For health, ethical and environmental reasons, the sales of grass-fed beef have shot upward in recent years. But the nutritional makeup of your pricey steak may depend on when the cattle finished up on pasture.
Food scientists from Michigan State University discovered that grass-fed beef sourced from four producers representing several regions in the U.S. typically had higher amounts of desirable omega-3 fatty acids when the cattle were grass-finished in the spring rather than the fall. This was also true for the two antioxidants vitamin E and selenium.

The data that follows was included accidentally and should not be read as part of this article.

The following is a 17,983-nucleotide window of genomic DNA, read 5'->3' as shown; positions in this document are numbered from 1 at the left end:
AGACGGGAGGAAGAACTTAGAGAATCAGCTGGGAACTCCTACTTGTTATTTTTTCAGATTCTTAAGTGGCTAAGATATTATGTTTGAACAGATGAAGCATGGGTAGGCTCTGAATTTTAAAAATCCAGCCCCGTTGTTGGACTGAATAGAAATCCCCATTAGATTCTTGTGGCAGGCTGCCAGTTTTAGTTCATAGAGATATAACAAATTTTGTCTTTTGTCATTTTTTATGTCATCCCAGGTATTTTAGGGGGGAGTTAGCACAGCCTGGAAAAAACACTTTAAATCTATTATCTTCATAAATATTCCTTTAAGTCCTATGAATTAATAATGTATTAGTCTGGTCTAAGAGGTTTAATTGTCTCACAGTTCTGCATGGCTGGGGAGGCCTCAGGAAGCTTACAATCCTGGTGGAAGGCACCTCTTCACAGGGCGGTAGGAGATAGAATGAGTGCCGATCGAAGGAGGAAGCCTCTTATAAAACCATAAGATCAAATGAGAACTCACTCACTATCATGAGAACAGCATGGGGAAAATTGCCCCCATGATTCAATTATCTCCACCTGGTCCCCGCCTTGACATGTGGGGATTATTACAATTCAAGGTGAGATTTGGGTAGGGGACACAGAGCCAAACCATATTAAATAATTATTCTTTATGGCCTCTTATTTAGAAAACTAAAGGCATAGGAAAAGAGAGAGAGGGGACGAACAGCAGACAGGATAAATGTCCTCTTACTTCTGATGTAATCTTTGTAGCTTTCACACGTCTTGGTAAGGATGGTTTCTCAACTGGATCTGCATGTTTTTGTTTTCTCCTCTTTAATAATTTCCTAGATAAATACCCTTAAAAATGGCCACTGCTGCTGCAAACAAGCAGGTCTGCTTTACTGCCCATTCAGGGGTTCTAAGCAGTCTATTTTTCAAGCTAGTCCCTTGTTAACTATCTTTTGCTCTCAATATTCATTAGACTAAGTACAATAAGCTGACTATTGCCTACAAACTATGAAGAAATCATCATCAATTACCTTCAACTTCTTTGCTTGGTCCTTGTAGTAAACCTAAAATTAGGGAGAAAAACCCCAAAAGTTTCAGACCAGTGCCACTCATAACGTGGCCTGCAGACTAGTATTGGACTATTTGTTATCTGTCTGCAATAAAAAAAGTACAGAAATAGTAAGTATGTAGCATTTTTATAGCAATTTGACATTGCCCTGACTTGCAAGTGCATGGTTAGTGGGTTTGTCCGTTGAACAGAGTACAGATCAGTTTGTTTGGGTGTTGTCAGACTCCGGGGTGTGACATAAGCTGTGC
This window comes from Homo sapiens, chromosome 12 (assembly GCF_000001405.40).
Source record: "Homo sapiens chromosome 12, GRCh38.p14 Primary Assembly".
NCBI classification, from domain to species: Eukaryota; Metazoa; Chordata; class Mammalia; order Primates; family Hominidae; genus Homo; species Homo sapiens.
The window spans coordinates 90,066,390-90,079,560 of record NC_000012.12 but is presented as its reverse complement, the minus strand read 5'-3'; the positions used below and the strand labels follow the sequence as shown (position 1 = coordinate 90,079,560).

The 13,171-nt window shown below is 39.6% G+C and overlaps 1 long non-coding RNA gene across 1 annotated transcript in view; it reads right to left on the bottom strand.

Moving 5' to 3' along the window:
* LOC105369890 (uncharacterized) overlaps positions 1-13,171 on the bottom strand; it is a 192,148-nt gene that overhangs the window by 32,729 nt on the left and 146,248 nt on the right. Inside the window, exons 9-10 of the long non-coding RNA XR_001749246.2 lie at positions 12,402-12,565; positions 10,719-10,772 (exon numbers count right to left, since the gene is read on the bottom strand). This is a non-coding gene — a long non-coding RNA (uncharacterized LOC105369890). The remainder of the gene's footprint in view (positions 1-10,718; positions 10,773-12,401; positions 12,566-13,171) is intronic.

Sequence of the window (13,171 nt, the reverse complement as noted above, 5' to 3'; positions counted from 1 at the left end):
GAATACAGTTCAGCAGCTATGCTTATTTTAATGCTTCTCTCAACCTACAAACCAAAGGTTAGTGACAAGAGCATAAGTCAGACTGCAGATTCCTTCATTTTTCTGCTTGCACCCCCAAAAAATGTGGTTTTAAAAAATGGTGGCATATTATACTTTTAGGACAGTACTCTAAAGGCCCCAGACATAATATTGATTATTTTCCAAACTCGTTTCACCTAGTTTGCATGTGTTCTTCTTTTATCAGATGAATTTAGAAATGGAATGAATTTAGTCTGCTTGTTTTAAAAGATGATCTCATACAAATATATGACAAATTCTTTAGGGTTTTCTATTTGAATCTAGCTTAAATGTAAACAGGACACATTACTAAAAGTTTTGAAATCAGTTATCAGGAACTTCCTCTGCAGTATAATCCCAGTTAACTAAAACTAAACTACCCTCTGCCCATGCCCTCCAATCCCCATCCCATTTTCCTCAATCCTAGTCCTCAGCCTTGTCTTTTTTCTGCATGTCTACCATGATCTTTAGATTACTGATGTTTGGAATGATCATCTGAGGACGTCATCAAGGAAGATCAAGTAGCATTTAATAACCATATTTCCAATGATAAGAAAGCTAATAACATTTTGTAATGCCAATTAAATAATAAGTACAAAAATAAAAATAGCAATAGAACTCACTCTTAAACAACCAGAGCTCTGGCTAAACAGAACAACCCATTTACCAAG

The reason for the nutritional discrepancies is not yet fully understood, especially considering that some producers use the exact same pasture feed in both seasons. But if you source your grass-fed beef from a local producer, it seems like a nutritional win to go for those early-season cuts.
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